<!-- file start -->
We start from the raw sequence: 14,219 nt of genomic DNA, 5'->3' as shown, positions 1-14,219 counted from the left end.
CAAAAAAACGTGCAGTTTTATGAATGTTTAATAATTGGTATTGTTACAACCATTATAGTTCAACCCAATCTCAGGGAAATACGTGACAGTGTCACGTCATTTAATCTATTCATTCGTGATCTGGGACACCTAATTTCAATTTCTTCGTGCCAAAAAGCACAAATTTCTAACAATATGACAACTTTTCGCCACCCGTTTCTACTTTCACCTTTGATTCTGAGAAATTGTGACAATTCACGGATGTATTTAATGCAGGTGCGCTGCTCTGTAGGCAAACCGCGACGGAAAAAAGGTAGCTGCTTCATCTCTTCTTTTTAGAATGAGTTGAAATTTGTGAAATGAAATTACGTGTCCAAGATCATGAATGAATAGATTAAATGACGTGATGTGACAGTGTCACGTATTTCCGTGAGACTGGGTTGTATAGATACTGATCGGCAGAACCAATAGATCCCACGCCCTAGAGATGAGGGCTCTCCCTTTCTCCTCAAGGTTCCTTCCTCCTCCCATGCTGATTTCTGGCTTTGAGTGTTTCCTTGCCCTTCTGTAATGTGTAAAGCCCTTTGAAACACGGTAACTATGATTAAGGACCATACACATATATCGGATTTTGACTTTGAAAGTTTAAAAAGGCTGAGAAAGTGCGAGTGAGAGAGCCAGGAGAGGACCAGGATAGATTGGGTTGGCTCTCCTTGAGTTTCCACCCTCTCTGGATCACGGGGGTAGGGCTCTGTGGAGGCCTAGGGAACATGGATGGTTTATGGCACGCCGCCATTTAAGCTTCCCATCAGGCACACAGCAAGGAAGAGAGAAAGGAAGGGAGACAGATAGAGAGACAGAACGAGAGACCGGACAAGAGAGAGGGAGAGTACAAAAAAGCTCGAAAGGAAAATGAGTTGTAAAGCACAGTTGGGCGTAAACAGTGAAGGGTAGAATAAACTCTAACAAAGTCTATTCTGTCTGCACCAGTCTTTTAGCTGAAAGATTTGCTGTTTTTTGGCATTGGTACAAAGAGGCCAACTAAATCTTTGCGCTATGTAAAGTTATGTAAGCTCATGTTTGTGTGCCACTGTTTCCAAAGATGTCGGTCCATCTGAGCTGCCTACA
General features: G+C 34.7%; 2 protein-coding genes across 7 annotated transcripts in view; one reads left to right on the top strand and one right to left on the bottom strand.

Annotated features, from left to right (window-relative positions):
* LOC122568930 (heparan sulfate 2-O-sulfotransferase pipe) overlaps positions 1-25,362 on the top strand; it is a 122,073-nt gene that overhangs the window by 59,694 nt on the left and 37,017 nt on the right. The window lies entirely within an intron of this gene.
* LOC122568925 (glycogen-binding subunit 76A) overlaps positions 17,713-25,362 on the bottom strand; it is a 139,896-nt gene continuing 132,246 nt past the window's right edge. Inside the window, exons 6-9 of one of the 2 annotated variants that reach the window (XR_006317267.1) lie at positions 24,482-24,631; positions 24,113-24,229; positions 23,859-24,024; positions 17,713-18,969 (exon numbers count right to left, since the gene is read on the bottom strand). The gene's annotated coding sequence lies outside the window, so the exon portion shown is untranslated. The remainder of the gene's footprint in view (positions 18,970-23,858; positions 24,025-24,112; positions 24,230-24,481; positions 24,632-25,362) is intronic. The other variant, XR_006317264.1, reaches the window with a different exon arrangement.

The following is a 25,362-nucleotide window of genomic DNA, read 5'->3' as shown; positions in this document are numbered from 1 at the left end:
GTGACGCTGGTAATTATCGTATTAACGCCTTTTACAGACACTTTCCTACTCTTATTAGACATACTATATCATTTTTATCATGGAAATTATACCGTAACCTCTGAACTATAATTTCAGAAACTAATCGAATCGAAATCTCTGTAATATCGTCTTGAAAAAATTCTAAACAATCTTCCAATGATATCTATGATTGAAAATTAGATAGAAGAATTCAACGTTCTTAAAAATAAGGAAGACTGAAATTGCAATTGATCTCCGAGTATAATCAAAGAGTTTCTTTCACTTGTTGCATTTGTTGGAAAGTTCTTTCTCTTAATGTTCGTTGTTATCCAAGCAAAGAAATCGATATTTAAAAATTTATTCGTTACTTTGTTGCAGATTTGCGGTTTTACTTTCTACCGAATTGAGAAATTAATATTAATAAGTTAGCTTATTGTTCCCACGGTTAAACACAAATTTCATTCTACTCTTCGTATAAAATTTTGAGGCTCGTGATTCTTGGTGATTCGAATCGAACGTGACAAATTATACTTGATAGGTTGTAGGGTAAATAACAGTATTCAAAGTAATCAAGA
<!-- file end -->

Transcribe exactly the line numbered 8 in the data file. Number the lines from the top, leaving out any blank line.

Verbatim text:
GTGACGCTGGTAATTATCGTATTAACGCCTTTTACAGACACTTTCCTACTCTTATTAGACATACTATATCATTTTTATCATGGAAATTATACCGTAACCTCTGAACTATAATTTCAGAAACTAATCGAATCGAAATCTCTGTAATATCGTCTTGAAAAAATTCTAAACAATCTTCCAATGATATCTATGATTGAAAATTAGATAGAAGAATTCAACGTTCTTAAAAATAAGGAAGACTGAAATTGCAATTGATCTCCGAGTATAATCAAAGAGTTTCTTTCACTTGTTGCATTTGTTGGAAAGTTCTTTCTCTTAATGTTCGTTGTTATCCAAGCAAAGAAATCGATATTTAAAAATTTATTCGTTACTTTGTTGCAGATTTGCGGTTTTACTTTCTACCGAATTGAGAAATTAATATTAATAAGTTAGCTTATTGTTCCCACGGTTAAACACAAATTTCATTCTACTCTTCGTATAAAATTTTGAGGCTCGTGATTCTTGGTGATTCGAATCGAACGTGACAAATTATACTTGATAGGTTGTAGGGTAAATAACAGTATTCAAAGTAATCAAGA